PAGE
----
Interesting article in The Economist about how innovation and technological progress transform the job demand, “Coming to an office near you“. It argues that innovation and progress lead to a deep transformation of the job market. People should move on and adapt themselves to the new world (which is not always so easy)
INNOVATION, the elixir of progress, has always cost people their jobs. In the Industrial Revolution artisan weavers were swept aside by the mechanical loom. Over the past 30 years the digital revolution has displaced many of the mid-skill jobs that underpinned 20th-century middle-class life. Typists, ticket agents, bank tellers and many production-line jobs have been dispensed with, just as the weavers were.
Even worse, this transformations bring inequalities that governments should fix and transform the education system seems to be the right thing to do (Of course, this a long term strategy).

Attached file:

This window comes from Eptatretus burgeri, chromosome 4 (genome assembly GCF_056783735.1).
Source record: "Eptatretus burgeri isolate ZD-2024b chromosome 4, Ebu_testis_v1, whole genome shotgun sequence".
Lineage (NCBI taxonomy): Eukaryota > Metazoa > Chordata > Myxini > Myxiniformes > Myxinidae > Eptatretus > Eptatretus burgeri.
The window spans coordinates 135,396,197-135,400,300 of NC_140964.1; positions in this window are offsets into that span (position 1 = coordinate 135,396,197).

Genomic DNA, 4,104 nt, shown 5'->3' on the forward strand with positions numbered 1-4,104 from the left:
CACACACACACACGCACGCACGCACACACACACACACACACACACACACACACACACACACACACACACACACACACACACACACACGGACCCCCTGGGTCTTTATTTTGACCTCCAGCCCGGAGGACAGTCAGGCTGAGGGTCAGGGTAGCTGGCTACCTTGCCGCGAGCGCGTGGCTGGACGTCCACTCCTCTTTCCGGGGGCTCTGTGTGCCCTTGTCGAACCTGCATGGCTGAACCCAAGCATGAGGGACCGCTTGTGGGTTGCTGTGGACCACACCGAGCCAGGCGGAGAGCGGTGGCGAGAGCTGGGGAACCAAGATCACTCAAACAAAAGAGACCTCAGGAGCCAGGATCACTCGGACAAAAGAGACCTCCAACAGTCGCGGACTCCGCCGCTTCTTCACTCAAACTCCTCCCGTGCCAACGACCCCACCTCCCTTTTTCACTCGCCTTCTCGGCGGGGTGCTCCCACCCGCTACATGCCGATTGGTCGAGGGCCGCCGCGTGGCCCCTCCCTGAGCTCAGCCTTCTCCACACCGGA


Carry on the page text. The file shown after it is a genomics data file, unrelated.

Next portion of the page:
Anger about rising inequality is bound to grow, but politicians will find it hard to address the problem. Shunning progress would be as futile now as the Luddites’ protests against mechanised looms were in the 1810s, because any country that tried to stop would be left behind by competitors eager to embrace new technolog. […] The main way in which governments can help their people through this dislocation is through education systems. One of the reasons for the improvement in workers’ fortunes in the latter part of the Industrial Revolution was because schools were built to educate them—a dramatic change at the time. Now those schools themselves need to be changed, to foster the creativity that humans will need to set them apart from computers. There should be less rote-learning and more critical thinking. Technology itself will help, whether through MOOCs (massive open online courses) or even video games that simulate the skills needed for work. […] Yet however well people are taught, their abilities will remain unequal, and in a world which is increasingly polarised economically, many will find their job prospects dimmed and wages squeezed. The best way of helping them is not, as many on the left seem to think, to push up minimum wages. Jacking up the floor too far would accelerate the shift from human workers to computers. Better to top up low wages with public money so that anyone who works has a reasonable income, through a bold expansion of the tax credits that countries such as America and Britain use.